PEOPLE COLLIDE de Isle McElroy bientôt adapté en série tv

Abbi Jacobson, co-créatrice et star de la série Broad City, adaptera le roman de Isle McElroy en série TV.  C’est la société Killer Films (Boys Don’t Cry, I’m Not There, Mildred Pierce, Still Alice, Carol…) qui produira la série en partenariat avec UCP (Monk, Suits, Mr. Robot, The Umbrella Academy…) Abbi Jacobson écrira également le scénario tiré du roman.

Isle McElroy a fait part de son enthousiasme pour ce projet : “I’ve been a massive fan of Abbi Jacobson’s work for years, and I’m thrilled by her vision for the project. I can’t think of a better writer to capture People Collide’s mix of intimacy, drama, and humor. Killer Films has made some of my favorite movies of all time. I deeply admire their commitment to creating unique, unforgettable work. I’m so grateful for the enthusiasm UCP has brought to People Collide. It’s an honor to be working together.”

(Lire l’article de Deadline)

Le roman PEOPLE COLLIDE, publié aux États-Unis chez HarperVia en septembre 2023, explore les notions de genre, d’identité, de couple et de sexualité, et soulève des questions profondes sur la vraie nature des relations amoureuses :

Engrossing, eye-opening, and provocative, PEOPLE COLLIDE delivers a clever twist on the “body swap” concept. Set mainly in Bulgaria and France, the novel centers on the courtship and marriage of Elijah and his wife, Elizabeth. On an otherwise regular day, Eli wakes up alone in the cramped Bulgarian apartment he shares with his more organized and successful wife, and finds himself, somehow, in her body. His male body has vanished, and the person who once resided in Elizabeth’s is gone without a trace. He comes to label this transformation as “the Incident”.  Everyone they know assumes Eli abandoned Elizabeth suddenly and without explanation. What follows is a search across Europe for a missing woman—and a roving, no-holds-barred exploration of gender, identity, and embodied experience. As Eli learns to live in Elizabeth’s body (and wonders if he has lost his mind), he also begins to wonder: will their once vibrant, recently stagnant marriage finally wither in their new bodies? Or could it actually thrive?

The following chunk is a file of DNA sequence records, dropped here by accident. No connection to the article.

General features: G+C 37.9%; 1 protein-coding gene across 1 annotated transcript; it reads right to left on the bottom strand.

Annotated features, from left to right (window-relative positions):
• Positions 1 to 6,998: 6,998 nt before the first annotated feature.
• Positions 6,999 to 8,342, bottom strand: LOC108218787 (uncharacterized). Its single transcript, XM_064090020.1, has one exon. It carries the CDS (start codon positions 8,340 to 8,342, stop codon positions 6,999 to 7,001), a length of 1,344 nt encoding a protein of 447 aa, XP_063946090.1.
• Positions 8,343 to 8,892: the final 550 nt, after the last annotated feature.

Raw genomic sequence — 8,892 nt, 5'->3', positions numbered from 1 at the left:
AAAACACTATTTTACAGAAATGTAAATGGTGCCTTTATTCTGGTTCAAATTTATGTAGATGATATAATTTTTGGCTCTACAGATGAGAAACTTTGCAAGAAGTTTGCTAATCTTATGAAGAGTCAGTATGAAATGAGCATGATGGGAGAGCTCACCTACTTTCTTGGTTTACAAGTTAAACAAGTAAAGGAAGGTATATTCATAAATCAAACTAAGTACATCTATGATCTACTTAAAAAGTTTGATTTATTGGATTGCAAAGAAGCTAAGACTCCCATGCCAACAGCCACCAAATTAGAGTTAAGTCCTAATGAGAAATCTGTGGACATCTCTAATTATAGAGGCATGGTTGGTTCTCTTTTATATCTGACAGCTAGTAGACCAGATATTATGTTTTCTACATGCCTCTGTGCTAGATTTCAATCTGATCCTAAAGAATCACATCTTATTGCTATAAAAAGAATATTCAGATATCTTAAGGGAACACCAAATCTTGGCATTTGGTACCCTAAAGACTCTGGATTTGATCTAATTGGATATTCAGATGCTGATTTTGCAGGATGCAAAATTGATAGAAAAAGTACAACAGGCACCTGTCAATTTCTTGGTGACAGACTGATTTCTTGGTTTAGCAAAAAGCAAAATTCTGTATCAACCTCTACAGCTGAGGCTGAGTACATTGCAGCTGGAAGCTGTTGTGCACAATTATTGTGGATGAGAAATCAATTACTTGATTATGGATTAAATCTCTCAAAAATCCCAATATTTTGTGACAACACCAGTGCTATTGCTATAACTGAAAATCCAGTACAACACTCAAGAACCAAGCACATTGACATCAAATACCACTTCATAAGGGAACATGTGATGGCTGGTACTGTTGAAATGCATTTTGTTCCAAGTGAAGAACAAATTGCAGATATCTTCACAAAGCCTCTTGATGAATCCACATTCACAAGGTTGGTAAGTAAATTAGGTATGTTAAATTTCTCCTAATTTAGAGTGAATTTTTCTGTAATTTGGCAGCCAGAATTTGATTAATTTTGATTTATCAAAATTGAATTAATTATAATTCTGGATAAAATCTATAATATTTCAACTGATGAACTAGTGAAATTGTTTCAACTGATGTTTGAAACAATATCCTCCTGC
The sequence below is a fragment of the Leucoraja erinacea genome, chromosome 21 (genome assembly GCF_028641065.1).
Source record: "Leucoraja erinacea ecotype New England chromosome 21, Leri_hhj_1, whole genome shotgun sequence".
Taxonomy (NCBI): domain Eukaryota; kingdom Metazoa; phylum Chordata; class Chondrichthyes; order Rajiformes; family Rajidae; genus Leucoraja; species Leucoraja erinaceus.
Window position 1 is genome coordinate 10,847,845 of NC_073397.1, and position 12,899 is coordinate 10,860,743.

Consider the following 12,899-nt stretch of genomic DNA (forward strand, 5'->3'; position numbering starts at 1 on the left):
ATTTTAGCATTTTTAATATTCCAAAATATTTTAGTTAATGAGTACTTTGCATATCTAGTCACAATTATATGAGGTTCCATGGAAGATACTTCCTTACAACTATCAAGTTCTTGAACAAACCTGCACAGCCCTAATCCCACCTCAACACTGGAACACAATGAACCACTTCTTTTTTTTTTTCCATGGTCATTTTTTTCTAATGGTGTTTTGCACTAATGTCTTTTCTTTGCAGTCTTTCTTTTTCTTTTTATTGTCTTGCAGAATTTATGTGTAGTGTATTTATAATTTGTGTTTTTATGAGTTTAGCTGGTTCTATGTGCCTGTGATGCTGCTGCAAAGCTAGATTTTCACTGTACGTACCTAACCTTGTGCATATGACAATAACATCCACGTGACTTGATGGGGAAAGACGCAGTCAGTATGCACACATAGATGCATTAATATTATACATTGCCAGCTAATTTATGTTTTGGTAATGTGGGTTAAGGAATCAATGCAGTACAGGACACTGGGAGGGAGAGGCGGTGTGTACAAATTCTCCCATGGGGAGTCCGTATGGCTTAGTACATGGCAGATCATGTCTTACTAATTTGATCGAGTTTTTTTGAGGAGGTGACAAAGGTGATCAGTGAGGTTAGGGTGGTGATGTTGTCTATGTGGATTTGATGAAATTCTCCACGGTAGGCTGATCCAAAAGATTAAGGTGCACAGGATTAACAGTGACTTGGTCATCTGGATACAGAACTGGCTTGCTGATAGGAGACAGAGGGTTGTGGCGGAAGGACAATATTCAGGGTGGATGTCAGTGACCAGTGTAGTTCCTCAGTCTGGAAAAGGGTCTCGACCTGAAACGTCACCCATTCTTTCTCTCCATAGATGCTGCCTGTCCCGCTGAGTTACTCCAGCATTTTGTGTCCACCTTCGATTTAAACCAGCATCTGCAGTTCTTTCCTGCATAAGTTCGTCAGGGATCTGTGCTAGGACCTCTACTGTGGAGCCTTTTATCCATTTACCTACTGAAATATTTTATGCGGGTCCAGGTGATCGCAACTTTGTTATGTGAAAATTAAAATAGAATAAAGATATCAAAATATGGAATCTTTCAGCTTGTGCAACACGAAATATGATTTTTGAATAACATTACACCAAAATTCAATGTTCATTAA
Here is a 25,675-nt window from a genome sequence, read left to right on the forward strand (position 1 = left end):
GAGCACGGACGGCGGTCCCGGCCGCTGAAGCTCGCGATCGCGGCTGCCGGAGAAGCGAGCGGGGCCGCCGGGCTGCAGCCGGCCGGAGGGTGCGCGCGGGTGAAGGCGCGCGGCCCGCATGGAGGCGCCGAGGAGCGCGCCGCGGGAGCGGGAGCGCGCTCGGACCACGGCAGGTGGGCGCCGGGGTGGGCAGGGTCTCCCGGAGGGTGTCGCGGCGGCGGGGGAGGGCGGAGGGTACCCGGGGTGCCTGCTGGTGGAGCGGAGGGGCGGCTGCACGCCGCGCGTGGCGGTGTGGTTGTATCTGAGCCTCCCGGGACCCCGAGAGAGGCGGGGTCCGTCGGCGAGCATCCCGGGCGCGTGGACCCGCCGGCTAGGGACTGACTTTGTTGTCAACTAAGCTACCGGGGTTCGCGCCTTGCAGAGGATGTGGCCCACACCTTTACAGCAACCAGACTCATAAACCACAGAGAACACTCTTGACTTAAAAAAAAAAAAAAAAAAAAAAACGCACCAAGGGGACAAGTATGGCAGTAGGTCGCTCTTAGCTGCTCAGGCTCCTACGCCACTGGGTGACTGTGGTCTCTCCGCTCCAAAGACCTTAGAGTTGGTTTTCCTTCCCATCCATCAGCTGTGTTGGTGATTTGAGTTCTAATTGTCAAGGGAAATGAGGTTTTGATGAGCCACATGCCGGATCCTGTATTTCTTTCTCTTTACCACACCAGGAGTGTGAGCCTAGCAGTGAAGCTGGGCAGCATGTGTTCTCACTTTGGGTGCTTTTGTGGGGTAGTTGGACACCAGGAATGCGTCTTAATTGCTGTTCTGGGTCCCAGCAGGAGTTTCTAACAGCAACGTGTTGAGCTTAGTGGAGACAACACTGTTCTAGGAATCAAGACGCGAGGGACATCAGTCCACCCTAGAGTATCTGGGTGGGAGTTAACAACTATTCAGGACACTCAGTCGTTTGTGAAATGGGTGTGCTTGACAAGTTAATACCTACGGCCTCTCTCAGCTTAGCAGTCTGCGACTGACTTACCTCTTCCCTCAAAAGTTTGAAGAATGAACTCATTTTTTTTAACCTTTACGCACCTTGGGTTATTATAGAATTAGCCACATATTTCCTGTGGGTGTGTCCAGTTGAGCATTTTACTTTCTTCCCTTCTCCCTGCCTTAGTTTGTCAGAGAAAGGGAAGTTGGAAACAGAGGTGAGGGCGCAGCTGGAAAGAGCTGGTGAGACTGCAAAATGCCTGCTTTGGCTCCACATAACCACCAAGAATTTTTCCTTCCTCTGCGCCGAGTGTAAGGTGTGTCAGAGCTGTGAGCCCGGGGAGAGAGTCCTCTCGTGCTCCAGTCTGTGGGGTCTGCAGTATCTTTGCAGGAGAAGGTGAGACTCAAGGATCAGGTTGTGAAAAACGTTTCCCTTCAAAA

« A more agile, universal book, with its title alluding to the randomness of human connection. It’s a variety of rom-com, really, that somewhat lost art. . . . [People Collide‘s] naturalness and ease with the most fundamental questions of existence make it a big project knocking around in a small package, portending even bigger projects ahead. » — The New York Times

« People Collide takes a sudden turn in its final pages, building toward an ending that’s genuinely moving and redemptive, though not in the way the reader has been expecting. The finale is so good, in fact, that it elevates the entire book, making it one of the year’s most compelling reads. Ultimately, McElroy discovers that gender-swap narratives may really be about tracing the wavy line between envy and desire. » —  The Washington Post 

« People Collide‘s Freaky Friday concept covers a deep exploration of marriage, love, and the ways we know one another—and don’t—as well as how slippery a sense of self can be when so much of how we navigate the world depends on how it sees us. » — NPR

« A creative, well-written exploration of marriage, gender, and desire. » — Kirkus Reviews

« Engrossing . . . an impressive twist on the familiar trope of marital ennui. » — Publishers Weekly

« Compelling, hilarious, and thought-provoking, this is a fascinating Freaky Friday-like thought-experiment that questions the performance and expectations of gender roles, the body-mind puzzle, how class can define a person’s perspective, and the definition of identity. » — Booklist

« Expertly interrogates gender roles and questions the ties that bind lovers together. » — Vogue

« Fascinating … an entertaining, thoughtful depiction of how we choose to exist, and its implications for how we love. » — Elle

Isle McElroy (they/them) is a nonbinary author based in Brooklyn. Their writing has appeared in The New York Times, The Atlantic, The Cut, Esquire, The Guardian, GQ, Harper’s Bazaar, and elsewhere. Isle has been named one of the Strand’s 30 Writers to Watch and has received fellowships from the Bread Loaf Writers’ Conference, the Tin House Summer Workshop, the Sewanee Writers Conference, and the National Parks Service. Their first novel, The Atmospherians, was named a book of the year by Debutiful, Esquire, Electric Literature, The Rumpus, and more.

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